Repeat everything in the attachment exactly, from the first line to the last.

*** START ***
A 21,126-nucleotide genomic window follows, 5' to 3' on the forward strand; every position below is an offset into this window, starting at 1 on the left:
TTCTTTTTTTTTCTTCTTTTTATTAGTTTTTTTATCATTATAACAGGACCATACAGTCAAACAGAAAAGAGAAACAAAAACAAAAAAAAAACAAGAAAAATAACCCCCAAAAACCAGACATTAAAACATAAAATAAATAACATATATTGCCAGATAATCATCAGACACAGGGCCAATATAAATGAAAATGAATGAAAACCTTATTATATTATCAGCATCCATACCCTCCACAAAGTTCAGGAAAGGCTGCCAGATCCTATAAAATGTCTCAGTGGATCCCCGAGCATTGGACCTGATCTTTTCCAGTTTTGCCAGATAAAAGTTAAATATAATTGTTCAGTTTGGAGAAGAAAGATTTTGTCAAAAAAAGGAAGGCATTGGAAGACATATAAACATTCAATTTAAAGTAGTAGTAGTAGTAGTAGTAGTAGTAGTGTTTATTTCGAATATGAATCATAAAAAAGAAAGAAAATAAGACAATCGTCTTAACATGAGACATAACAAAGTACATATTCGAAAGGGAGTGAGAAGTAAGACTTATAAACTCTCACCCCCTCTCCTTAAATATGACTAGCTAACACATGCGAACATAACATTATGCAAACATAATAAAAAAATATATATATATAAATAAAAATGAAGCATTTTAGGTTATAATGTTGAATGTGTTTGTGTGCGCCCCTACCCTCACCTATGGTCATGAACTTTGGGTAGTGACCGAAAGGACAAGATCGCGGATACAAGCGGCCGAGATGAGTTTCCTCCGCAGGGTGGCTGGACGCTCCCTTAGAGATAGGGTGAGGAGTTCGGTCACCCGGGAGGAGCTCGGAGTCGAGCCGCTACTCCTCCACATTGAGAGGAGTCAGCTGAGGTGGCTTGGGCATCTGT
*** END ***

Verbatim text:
A 21,126-nucleotide genomic window follows, 5' to 3' on the forward strand; every position below is an offset into this window, starting at 1 on the left:
TTCTTTTTTTTTCTTCTTTTTATTAGTTTTTTTATCATTATAACAGGACCATACAGTCAAACAGAAAAGAGAAACAAAAACAAAAAAAAAACAAGAAAAATAACCCCCAAAAACCAGACATTAAAACATAAAATAAATAACATATATTGCCAGATAATCATCAGACACAGGGCCAATATAAATGAAAATGAATGAAAACCTTATTATATTATCAGCATCCATACCCTCCACAAAGTTCAGGAAAGGCTGCCAGATCCTATAAAATGTCTCAGTGGATCCCCGAGCATTGGACCTGATCTTTTCCAGTTTTGCCAGATAAAAGTTAAATATAATTGTTCAGTTTGGAGAAGAAAGATTTTGTCAAAAAAAGGAAGGCATTGGAAGACATATAAACATTCAATTTAAAGTAGTAGTAGTAGTAGTAGTAGTAGTAGTGTTTATTTCGAATATGAATCATAAAAAAGAAAGAAAATAAGACAATCGTCTTAACATGAGACATAACAAAGTACATATTCGAAAGGGAGTGAGAAGTAAGACTTATAAACTCTCACCCCCTCTCCTTAAATATGACTAGCTAACACATGCGAACATAACATTATGCAAACATAATAAAAAAATATATATATATAAATAAAAATGAAGCATTTTAGGTTATAATGTTGAATGTGTTTGTGTGCGCCCCTACCCTCACCTATGGTCATGAACTTTGGGTAGTGACCGAAAGGACAAGATCGCGGATACAAGCGGCCGAGATGAGTTTCCTCCGCAGGGTGGCTGGACGCTCCCTTAGAGATAGGGTGAGGAGTTCGGTCACCCGGGAGGAGCTCGGAGTCGAGCCGCTACTCCTCCACATTGAGAGGAGTCAGCTGAGGTGGCTTGGGCATCTGT